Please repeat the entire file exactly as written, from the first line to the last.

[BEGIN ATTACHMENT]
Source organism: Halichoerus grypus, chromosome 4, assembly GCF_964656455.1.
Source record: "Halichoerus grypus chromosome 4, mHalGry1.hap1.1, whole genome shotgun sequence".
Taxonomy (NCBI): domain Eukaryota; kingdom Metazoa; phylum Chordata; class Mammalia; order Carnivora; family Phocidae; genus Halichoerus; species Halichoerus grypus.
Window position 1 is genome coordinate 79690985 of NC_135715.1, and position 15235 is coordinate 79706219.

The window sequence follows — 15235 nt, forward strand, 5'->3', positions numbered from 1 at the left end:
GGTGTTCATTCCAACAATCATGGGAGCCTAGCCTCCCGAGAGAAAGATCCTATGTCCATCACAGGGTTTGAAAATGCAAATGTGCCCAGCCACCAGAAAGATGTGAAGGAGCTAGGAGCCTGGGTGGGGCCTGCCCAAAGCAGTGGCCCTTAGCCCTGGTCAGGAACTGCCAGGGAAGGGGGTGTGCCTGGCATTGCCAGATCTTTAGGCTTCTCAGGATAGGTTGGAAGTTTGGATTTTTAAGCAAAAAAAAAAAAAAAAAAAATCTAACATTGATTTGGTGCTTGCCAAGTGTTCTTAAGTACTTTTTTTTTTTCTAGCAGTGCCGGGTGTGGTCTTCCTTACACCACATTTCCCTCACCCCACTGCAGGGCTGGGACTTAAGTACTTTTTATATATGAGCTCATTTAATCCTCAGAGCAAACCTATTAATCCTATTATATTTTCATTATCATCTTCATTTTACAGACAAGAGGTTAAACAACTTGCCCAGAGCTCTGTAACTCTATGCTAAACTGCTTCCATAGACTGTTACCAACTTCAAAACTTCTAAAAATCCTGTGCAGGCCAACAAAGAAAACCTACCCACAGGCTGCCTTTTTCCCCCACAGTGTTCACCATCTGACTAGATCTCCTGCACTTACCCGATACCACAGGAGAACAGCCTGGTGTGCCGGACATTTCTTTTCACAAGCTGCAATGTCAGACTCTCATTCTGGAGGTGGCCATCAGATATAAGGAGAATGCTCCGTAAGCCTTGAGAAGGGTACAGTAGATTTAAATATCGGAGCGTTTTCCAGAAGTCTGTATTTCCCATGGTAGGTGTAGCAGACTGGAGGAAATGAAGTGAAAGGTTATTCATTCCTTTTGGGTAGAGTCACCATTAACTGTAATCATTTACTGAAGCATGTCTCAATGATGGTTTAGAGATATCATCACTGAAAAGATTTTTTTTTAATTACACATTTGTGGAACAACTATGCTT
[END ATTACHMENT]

Source organism: Halichoerus grypus, chromosome 4, assembly GCF_964656455.1.
Source record: "Halichoerus grypus chromosome 4, mHalGry1.hap1.1, whole genome shotgun sequence".
Taxonomy (NCBI): domain Eukaryota; kingdom Metazoa; phylum Chordata; class Mammalia; order Carnivora; family Phocidae; genus Halichoerus; species Halichoerus grypus.
Window position 1 is genome coordinate 79690985 of NC_135715.1, and position 15235 is coordinate 79706219.

The window sequence follows — 15235 nt, forward strand, 5'->3', positions numbered from 1 at the left end:
GGTGTTCATTCCAACAATCATGGGAGCCTAGCCTCCCGAGAGAAAGATCCTATGTCCATCACAGGGTTTGAAAATGCAAATGTGCCCAGCCACCAGAAAGATGTGAAGGAGCTAGGAGCCTGGGTGGGGCCTGCCCAAAGCAGTGGCCCTTAGCCCTGGTCAGGAACTGCCAGGGAAGGGGGTGTGCCTGGCATTGCCAGATCTTTAGGCTTCTCAGGATAGGTTGGAAGTTTGGATTTTTAAGCAAAAAAAAAAAAAAAAAAAATCTAACATTGATTTGGTGCTTGCCAAGTGTTCTTAAGTACTTTTTTTTTTTCTAGCAGTGCCGGGTGTGGTCTTCCTTACACCACATTTCCCTCACCCCACTGCAGGGCTGGGACTTAAGTACTTTTTATATATGAGCTCATTTAATCCTCAGAGCAAACCTATTAATCCTATTATATTTTCATTATCATCTTCATTTTACAGACAAGAGGTTAAACAACTTGCCCAGAGCTCTGTAACTCTATGCTAAACTGCTTCCATAGACTGTTACCAACTTCAAAACTTCTAAAAATCCTGTGCAGGCCAACAAAGAAAACCTACCCACAGGCTGCCTTTTTCCCCCACAGTGTTCACCATCTGACTAGATCTCCTGCACTTACCCGATACCACAGGAGAACAGCCTGGTGTGCCGGACATTTCTTTTCACAAGCTGCAATGTCAGACTCTCATTCTGGAGGTGGCCATCAGATATAAGGAGAATGCTCCGTAAGCCTTGAGAAGGGTACAGTAGATTTAAATATCGGAGCGTTTTCCAGAAGTCTGTATTTCCCATGGTAGGTGTAGCAGACTGGAGGAAATGAAGTGAAAGGTTATTCATTCCTTTTGGGTAGAGTCACCATTAACTGTAATCATTTACTGAAGCATGTCTCAATGATGGTTTAGAGATATCATCACTGAAAAGATTTTTTTTTAATTACACATTTGTGGAACAACTATGCTT